Rituals vs Routines

We are now five weeks into the new Kindermusik season (can you believe it?) and by now you and your child should be familiar with the routines and rituals of our studio. These routines and rituals have a variety of intentional purposes.

The words routine and ritual are sometimes used interchangeably, but there are important differences.

Our Hello and Goodbye routines that start and end each class provide a structure of stability for your children. This structure signals to them that it is time to begin class and helps them with the transitions into and out of class. Having a routine built into the class gives children a sense of security and a sense of comfort. It also helps them regulate their behavior and manage their expectations.

We’re sure you have routines in your family life, certain patterns of behavior that help you or your child move from one task to another throughout the day. The lack of these routines is why summer and the holiday season is at first freeing, but ultimately too much of a good thing. There’s always a bit of a sigh of a relief when the vacation is over and the family returns to the normalcy and stability of routine.

But routines are different from rituals, which also have a beneficial and intentional purpose. A ritual is a specific action or set of actions that help us regulate our emotions, build relationships, and mark significant events or transitions in our lives. A wedding is a ritual. A bar mitzvah is a ritual. A christening. But so is meditation, prayer, yoga practice, etc.

Conscious Discipline teaches about I Love You Rituals, which we incorporate into many of our classes. The purpose of these rituals is to build CONNECTION between you and your child, because research has shown that CONNECTION builds COOPERATION. Again, it’s a set of discrete actions that are done in sequence that form the basis for interpersonal bonding.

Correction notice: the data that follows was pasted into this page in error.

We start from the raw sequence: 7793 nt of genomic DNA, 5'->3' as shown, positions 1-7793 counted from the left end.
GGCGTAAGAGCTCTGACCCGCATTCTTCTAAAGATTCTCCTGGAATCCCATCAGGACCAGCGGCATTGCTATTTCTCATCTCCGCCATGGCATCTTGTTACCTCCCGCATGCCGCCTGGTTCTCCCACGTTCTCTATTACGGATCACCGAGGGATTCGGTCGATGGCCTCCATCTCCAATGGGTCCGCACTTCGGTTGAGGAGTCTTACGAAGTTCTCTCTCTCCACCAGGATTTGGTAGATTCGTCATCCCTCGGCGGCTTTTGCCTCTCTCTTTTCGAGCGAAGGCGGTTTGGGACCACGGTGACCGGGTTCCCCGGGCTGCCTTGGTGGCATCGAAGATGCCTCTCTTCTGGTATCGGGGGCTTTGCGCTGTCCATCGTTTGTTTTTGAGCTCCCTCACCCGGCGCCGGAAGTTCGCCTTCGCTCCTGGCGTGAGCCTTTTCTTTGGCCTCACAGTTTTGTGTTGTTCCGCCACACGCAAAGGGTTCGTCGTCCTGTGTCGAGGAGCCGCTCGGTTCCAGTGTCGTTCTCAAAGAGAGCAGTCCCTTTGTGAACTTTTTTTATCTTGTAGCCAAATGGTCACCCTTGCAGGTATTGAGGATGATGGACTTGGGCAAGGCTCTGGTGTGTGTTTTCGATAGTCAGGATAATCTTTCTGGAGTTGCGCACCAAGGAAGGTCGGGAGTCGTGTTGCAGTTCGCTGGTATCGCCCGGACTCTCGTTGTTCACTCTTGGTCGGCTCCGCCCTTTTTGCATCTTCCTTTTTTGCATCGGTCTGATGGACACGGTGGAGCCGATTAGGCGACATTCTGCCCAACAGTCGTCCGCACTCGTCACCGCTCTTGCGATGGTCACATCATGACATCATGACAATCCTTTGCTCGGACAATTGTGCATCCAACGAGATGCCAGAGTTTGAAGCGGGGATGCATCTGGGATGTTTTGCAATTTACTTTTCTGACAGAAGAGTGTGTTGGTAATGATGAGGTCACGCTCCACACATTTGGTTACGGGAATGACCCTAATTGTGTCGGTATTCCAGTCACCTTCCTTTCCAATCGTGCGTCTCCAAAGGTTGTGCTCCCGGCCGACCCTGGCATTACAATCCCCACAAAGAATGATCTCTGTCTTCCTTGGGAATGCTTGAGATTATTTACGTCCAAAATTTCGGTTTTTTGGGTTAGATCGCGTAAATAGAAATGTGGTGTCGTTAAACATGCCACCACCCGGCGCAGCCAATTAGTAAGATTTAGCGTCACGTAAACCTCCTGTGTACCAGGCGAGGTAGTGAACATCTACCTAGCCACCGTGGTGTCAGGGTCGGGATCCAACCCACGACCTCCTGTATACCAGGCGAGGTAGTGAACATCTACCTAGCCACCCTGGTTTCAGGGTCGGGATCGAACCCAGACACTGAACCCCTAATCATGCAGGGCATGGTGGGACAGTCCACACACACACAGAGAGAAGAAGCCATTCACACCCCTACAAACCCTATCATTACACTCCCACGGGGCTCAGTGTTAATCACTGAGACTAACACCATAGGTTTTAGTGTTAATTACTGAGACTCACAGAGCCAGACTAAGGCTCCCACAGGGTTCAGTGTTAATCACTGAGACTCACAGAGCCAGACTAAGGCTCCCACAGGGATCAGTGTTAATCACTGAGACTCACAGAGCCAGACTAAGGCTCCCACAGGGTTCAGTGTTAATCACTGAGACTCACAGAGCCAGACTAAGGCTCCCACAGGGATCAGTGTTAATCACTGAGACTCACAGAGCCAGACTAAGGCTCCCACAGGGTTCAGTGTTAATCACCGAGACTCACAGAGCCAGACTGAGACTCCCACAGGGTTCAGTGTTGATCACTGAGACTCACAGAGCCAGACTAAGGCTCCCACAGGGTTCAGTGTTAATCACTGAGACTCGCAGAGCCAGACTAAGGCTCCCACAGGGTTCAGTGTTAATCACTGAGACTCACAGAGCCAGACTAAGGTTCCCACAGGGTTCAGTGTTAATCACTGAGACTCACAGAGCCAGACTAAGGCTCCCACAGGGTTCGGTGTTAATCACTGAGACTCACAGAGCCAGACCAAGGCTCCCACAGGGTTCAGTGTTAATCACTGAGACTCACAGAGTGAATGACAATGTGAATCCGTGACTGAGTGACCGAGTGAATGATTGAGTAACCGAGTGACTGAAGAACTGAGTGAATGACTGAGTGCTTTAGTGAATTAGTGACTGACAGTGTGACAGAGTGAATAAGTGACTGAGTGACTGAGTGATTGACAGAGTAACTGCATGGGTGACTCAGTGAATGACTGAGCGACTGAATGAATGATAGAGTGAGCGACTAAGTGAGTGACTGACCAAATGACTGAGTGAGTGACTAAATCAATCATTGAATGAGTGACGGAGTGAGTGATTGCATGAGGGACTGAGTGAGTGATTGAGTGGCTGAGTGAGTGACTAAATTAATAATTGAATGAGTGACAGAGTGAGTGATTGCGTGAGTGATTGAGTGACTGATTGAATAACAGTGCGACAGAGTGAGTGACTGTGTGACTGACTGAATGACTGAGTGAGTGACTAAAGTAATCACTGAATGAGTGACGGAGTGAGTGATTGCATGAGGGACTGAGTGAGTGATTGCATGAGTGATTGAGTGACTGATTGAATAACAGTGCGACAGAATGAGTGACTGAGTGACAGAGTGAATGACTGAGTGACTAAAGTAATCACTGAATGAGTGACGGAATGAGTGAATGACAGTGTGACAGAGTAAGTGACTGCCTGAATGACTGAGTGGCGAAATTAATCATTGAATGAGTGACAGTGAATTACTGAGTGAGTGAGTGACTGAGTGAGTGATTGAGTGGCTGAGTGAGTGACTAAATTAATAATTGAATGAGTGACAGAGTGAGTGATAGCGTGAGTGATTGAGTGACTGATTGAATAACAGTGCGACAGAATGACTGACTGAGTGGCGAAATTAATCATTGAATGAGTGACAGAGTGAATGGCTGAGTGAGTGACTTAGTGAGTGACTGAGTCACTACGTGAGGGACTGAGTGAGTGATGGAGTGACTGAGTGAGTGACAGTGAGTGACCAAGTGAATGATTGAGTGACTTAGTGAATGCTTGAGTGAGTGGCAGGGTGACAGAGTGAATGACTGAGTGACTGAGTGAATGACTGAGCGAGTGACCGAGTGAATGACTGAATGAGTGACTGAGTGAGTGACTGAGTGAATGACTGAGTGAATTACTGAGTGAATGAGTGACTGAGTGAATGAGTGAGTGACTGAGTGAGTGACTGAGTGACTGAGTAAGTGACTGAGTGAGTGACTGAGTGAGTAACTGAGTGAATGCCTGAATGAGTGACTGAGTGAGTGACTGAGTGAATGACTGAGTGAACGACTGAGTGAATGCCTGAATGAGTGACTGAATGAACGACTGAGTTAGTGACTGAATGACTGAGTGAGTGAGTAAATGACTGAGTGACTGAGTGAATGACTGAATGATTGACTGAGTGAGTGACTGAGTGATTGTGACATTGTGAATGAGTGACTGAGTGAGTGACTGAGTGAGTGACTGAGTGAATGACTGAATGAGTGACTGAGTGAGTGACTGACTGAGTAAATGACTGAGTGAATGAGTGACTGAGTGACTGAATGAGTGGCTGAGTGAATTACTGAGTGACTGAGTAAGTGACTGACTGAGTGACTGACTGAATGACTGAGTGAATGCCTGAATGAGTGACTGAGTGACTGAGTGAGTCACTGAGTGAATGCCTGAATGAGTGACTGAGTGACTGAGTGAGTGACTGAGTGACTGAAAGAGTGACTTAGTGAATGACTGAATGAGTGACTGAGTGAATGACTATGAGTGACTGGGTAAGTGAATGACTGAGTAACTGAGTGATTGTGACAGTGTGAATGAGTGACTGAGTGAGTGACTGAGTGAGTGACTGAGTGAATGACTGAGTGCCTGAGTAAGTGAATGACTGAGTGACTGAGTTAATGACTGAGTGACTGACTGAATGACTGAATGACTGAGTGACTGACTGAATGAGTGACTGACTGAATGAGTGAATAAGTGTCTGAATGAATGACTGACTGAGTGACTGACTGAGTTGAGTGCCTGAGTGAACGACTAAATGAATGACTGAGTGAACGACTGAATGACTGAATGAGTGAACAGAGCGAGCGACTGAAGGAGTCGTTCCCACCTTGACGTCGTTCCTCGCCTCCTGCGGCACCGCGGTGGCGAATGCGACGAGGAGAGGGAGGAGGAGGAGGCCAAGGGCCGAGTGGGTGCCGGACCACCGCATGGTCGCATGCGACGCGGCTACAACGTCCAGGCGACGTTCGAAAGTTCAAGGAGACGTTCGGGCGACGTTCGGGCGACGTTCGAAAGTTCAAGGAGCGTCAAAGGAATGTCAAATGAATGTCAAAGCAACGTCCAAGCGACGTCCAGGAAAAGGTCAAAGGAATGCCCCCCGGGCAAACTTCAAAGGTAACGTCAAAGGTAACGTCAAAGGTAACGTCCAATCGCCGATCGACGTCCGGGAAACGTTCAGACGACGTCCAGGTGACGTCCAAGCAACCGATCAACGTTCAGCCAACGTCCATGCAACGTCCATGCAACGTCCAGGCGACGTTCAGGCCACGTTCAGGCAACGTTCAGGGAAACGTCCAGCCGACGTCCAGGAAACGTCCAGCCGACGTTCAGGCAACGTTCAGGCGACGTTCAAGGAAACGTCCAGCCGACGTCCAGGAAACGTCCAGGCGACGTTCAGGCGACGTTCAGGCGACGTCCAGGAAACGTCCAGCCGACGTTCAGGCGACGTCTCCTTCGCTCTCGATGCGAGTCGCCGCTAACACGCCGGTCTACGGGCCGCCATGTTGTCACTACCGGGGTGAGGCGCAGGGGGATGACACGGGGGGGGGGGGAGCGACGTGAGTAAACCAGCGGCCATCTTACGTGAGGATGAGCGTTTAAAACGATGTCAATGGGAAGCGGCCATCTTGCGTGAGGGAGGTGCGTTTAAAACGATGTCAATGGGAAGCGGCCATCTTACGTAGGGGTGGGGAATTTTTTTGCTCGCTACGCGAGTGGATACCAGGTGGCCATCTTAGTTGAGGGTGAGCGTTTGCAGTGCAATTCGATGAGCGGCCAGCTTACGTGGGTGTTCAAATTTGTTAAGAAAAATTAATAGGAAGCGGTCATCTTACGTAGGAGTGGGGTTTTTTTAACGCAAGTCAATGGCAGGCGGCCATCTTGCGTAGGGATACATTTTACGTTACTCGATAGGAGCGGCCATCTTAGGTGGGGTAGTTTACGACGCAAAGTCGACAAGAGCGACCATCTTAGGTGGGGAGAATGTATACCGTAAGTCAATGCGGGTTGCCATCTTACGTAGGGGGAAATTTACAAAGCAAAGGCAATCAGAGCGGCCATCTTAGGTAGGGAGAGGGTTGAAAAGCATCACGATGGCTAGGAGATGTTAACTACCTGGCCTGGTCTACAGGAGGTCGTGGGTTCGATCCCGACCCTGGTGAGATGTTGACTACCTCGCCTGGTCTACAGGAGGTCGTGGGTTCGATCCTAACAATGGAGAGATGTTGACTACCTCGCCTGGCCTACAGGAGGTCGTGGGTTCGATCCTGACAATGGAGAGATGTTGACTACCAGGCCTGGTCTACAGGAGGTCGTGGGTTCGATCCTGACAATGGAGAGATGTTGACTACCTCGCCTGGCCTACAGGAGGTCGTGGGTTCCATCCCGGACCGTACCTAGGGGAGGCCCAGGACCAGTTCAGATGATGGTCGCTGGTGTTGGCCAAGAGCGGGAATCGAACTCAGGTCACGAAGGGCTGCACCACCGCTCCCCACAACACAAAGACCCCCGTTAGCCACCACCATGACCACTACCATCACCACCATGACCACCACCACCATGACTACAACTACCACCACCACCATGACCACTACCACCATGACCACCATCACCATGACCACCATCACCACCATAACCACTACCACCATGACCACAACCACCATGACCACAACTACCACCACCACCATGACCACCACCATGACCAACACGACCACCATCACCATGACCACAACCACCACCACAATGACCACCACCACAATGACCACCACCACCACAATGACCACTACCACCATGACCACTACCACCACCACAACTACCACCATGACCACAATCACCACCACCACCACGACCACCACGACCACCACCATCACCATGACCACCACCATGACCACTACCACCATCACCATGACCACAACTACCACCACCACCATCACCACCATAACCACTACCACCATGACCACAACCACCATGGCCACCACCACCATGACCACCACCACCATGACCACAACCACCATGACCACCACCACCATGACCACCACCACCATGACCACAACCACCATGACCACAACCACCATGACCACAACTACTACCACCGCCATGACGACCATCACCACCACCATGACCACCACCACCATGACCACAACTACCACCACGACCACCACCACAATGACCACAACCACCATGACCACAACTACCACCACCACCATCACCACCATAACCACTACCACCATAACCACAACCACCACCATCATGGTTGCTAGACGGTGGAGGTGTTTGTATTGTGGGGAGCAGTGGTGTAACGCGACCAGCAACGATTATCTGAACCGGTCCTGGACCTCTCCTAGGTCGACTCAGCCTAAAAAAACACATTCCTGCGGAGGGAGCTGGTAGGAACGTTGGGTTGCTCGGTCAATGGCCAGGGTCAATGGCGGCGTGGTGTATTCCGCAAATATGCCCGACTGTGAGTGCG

It’s no different than the timeless classic nursery rhyme “this little piggy went to market” that you lovingly recite when you have your baby on the changing table. It is a moment where you repeat a set of actions with the intention of regulating your emotions, or building a bond, or marking an event. Our handstamp ritual at the end of class is another example; it provides a moment when your educator can bond one-on-one with your little one with a little eye contact, a little touch, a little smile, and a goodbye.

Routines and rituals can definitely have overlap, but they are different things with different purposes. BOTH are necessary for children to form attachments, build connection, feel security, so that they can GROW and develop into their best self.

What routines and rituals do you have in your family? Do you incorporate any you have learned at Kindermusik? If not, try one at home that your educator has taught you. And then let them know how it went!

Routines & Rituals

Have you noticed that our Kindermusik classes always start and end the same way? Even sprinkled throughout the class are little rituals and cues that give your child an expectation of what to do next. This is intentional. You’ll find these routines consistent from class to class, with creative variations between educators and level. We carefully craft these routines not just for fun, but to enhance learning and social cooperation.

Childhood is growth. And by very definition that means children experience change on a near-constant basis. Change is unsettling and can be hard for children to cope with. That’s why routines are so crucial. Routines have been shown to give children a sense of security and safety. It helps them know what to expect next and how to behave in certain circumstances. It sets them within a frame of predictability and comfort in which they can then explore, learn, play, and discover.

Structure teaches children how to control themselves and their environment. It facilitates constructive habits and life skills. From brushing their teeth, to feeding themselves, to cleaning up after themselves, routines make all these lessons easier to learn.

In Kindermusik we have routines to wake up our brains and bodies, to focus attention, to add cohesion to the group, to foster cooperation, and to signal to you and your child that this is a place that is predictably joyful. With routines in place and expectations set, connection and growth will follow.

Is your little one having trouble with putting away their toys at home? Sing-song “Toys away!” will remind them of how we clean up after ourselves at the Kindermusik studio, and will give them instant information about what you expect. Turn any orders you might need to give your child (example: “Find your shoes!”) into a song, and you’ve just created a new neural pathway to help them understand and follow through. And always finish with an encouraging “You did it!”

Try adopting one of our little routines at home, or develop your own, and see if it helps make a bumpy part of your day a little smoother. We’d love to hear about it!